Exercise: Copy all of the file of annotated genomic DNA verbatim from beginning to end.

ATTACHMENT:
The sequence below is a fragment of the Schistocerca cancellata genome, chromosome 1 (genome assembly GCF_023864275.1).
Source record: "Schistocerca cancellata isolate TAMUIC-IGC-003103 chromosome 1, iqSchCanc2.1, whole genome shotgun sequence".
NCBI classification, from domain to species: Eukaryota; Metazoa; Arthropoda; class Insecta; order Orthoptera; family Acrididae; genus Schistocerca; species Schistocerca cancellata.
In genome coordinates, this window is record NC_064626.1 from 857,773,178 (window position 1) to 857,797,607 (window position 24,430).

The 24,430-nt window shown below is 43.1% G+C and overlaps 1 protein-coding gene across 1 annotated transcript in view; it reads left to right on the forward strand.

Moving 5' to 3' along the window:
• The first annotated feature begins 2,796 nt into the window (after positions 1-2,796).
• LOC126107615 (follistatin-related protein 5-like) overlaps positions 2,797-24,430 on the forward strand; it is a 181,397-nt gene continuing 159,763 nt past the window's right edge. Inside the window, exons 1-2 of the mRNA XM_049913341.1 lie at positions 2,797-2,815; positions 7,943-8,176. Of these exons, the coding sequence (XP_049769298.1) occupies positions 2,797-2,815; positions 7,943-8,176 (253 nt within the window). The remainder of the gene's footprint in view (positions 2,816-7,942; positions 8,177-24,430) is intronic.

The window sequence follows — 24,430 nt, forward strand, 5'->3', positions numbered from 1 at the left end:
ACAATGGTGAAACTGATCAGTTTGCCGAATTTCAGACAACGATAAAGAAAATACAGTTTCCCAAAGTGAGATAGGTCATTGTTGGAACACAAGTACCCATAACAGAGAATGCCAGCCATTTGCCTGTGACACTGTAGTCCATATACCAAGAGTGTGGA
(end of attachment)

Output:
The sequence below is a fragment of the Schistocerca cancellata genome, chromosome 1 (genome assembly GCF_023864275.1).
Source record: "Schistocerca cancellata isolate TAMUIC-IGC-003103 chromosome 1, iqSchCanc2.1, whole genome shotgun sequence".
NCBI classification, from domain to species: Eukaryota; Metazoa; Arthropoda; class Insecta; order Orthoptera; family Acrididae; genus Schistocerca; species Schistocerca cancellata.
In genome coordinates, this window is record NC_064626.1 from 857,773,178 (window position 1) to 857,797,607 (window position 24,430).

The 24,430-nt window shown below is 43.1% G+C and overlaps 1 protein-coding gene across 1 annotated transcript in view; it reads left to right on the forward strand.

Moving 5' to 3' along the window:
• The first annotated feature begins 2,796 nt into the window (after positions 1-2,796).
• LOC126107615 (follistatin-related protein 5-like) overlaps positions 2,797-24,430 on the forward strand; it is a 181,397-nt gene continuing 159,763 nt past the window's right edge. Inside the window, exons 1-2 of the mRNA XM_049913341.1 lie at positions 2,797-2,815; positions 7,943-8,176. Of these exons, the coding sequence (XP_049769298.1) occupies positions 2,797-2,815; positions 7,943-8,176 (253 nt within the window). The remainder of the gene's footprint in view (positions 2,816-7,942; positions 8,177-24,430) is intronic.

The window sequence follows — 24,430 nt, forward strand, 5'->3', positions numbered from 1 at the left end:
ACAATGGTGAAACTGATCAGTTTGCCGAATTTCAGACAACGATAAAGAAAATACAGTTTCCCAAAGTGAGATAGGTCATTGTTGGAACACAAGTACCCATAACAGAGAATGCCAGCCATTTGCCTGTGACACTGTAGTCCATATACCAAGAGTGTGGA